Well, I'm only one person, with that in mind I'll try to address the arguments presented best I can...afterall Clausewitz is calling and as fun as this is, it isn't the art and science of war
There are no female priests in the One, Holy and Apostolic Church. ÃƒÆ’Ã¢â‚¬Å¡Ãƒâ€š Those who are looking for one in the future are barking up the wrong tree.
Don't be too quick to prophesy...that which is static will die -- it's an evolutionary imperative.
This is a point I have been meaning to bring up for a while. While Hellenistic Jewish and Roman culture did have a comparatively low view of women, in so far as these societies generally excluded women from direct participation in politics and, with a few exceptions for wealthy nobility, granted women few legal rights per se, it was precisely in the realm of religion and cult practice that women enjoyed considerable leeway.
Two things to consider here; first, until the mid-second century the (overwhelmingly) primary cultural influence was Judaic, especially amongst the leadership of the Church (who were all circumcised Jews). By the mid-second century the norms and institutions were already established.
The second, and more significant, point is about the nature of female involvement in Roman Religion, while they were allowed an official presence in most cults by the end of the first century A.D., they were not given leadership roles (or anything close to it) in these cults which were almost entirely ruled by men (the one notable exception being Bona Dea, which was very suspect in Rome, and even there the leader was chosen by virtue of being the wife of the Flamen Dialis).
This pagan model that is here mentioned is the one the Church would eventually adopt, creating minor orders for women up through the deaconess (which, even though eventually an ordained posistion was still generally considered to be below a deacon), but depriving them from any higher (and therefore ruling) office in the Church.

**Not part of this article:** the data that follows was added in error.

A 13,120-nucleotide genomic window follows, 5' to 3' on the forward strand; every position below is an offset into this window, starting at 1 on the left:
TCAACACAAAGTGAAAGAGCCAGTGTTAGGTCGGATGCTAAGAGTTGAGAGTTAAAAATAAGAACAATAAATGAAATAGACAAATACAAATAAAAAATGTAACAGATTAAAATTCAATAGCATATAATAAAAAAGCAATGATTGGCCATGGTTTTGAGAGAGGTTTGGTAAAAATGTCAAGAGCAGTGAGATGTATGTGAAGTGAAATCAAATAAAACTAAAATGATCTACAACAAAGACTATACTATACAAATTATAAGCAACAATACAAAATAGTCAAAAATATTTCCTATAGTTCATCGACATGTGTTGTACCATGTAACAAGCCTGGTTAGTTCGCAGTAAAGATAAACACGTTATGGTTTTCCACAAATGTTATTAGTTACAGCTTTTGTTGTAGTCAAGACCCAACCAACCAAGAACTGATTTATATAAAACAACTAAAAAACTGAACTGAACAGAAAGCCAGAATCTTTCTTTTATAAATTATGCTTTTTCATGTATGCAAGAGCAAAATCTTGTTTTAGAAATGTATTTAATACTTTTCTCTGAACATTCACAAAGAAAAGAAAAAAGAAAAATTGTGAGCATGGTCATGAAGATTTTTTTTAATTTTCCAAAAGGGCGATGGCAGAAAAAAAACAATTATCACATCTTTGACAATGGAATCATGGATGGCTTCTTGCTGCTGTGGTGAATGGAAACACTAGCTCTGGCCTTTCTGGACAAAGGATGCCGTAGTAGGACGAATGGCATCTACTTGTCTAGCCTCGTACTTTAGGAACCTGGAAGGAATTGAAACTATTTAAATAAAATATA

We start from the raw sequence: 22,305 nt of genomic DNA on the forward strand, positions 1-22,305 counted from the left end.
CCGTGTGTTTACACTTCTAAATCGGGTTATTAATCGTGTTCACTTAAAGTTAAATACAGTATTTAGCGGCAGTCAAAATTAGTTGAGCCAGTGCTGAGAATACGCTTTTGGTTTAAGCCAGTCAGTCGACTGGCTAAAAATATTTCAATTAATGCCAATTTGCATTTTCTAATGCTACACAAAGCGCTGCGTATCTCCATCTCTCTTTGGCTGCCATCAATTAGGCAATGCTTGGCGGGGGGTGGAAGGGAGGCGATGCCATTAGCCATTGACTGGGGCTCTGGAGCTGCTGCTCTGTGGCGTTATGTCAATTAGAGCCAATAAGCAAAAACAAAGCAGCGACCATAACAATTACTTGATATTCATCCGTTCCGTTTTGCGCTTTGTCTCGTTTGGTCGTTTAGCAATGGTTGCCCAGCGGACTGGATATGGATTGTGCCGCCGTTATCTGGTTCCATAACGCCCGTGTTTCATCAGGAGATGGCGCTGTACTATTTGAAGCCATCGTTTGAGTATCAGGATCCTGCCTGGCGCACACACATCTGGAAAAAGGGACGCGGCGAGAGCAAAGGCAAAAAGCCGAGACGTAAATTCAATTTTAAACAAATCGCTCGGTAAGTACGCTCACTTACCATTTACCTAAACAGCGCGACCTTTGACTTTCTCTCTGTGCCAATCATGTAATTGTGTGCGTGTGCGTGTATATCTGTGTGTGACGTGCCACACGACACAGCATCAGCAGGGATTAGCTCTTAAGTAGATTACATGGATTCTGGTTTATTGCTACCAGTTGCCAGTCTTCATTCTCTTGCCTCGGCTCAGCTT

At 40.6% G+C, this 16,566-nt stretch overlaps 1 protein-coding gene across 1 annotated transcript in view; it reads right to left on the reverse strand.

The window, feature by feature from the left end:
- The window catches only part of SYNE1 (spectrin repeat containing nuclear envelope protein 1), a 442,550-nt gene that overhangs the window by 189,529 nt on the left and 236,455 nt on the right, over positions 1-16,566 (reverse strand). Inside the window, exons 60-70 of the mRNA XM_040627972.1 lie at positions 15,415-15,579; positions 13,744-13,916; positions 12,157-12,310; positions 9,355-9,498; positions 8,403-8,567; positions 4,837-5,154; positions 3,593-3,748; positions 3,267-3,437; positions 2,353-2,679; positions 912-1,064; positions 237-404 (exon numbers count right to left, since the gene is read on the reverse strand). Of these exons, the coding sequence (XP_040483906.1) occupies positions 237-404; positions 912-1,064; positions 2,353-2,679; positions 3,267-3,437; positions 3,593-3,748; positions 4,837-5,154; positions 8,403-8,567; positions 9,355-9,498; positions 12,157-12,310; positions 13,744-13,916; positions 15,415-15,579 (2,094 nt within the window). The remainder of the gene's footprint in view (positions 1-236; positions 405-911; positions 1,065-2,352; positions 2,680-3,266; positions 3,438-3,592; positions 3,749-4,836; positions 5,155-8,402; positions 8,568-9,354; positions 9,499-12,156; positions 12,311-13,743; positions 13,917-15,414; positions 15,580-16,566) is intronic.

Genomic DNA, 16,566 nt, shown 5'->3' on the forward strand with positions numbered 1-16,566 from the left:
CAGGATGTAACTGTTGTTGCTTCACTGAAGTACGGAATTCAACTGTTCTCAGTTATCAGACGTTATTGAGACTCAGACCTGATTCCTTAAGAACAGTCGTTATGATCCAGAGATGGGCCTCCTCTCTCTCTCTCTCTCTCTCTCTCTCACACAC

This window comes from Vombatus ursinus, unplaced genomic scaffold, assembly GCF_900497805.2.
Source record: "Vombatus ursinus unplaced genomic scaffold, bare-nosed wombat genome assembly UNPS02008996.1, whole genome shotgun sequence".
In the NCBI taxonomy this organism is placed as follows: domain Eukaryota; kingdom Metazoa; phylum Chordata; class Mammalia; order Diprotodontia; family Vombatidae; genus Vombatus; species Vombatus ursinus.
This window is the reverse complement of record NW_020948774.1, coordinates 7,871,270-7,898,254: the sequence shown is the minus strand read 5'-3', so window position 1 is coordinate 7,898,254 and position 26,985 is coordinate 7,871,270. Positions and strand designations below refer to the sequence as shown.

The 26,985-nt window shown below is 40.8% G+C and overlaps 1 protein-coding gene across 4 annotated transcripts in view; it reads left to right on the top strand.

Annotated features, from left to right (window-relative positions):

The point is this: The legal and political rights of women were restricted, but their cultic, religious "rights" were most certainly not. In fact, orthodox Christianity's staunchly male priesthood was one of the ways in which Christianity stood in contrast to the typical cults of the time. Thus, it seems, GiC, that attributing Paul's words, St. John Chrysostom's homilies and the Church's practice to cultural bias may not be the easiest case to make.
But Christianity, while having a staunchly male priesthood, did adopt the customs of the pagans in allowing women to hold lower religious posistions, but the posistions of power were reserved for the men, as in the pagan cults.
As others have indicated, what does one do with St. Paul's theology of the family? Is this also "culturally driven"? If the family is the little Church, and the husband is always the spiritual head of the family, how can the spiritual head of the larger family, the parish, not also be taken from one of the already-leading men? (The same questions apply to many, many homilies by St. John Chrysostom, who spoke extensively on the position of women in the Church and family -- not just in the passage from One the Priesthood that you quoted. Cf. David Ford's book on St. John Chrysostom and women.)
The clearly culturally biased family structure mentioned by Paul aside, what of a celibate or widowed woman...would they not be the 'spiritual head' of their 'family,' while this 'family' may consist only of themselves this can also be said of the 'family' of the celibate male priests, who were the ones to hold the highest posistions in the Church (in the east the episcopacy, in the west ideally all sacerdotal posistions by the six century (it took several centuries to make this ideal universal, but it was the ideal before the sixth century)). Though a relationship between family leadership and Church leadership may have been envisioned by Paul, the fact that the leaders of the Church were generally (and are) celibate and not family men tends to undermine the analogy between one's family role and one's official ecclesiastical role.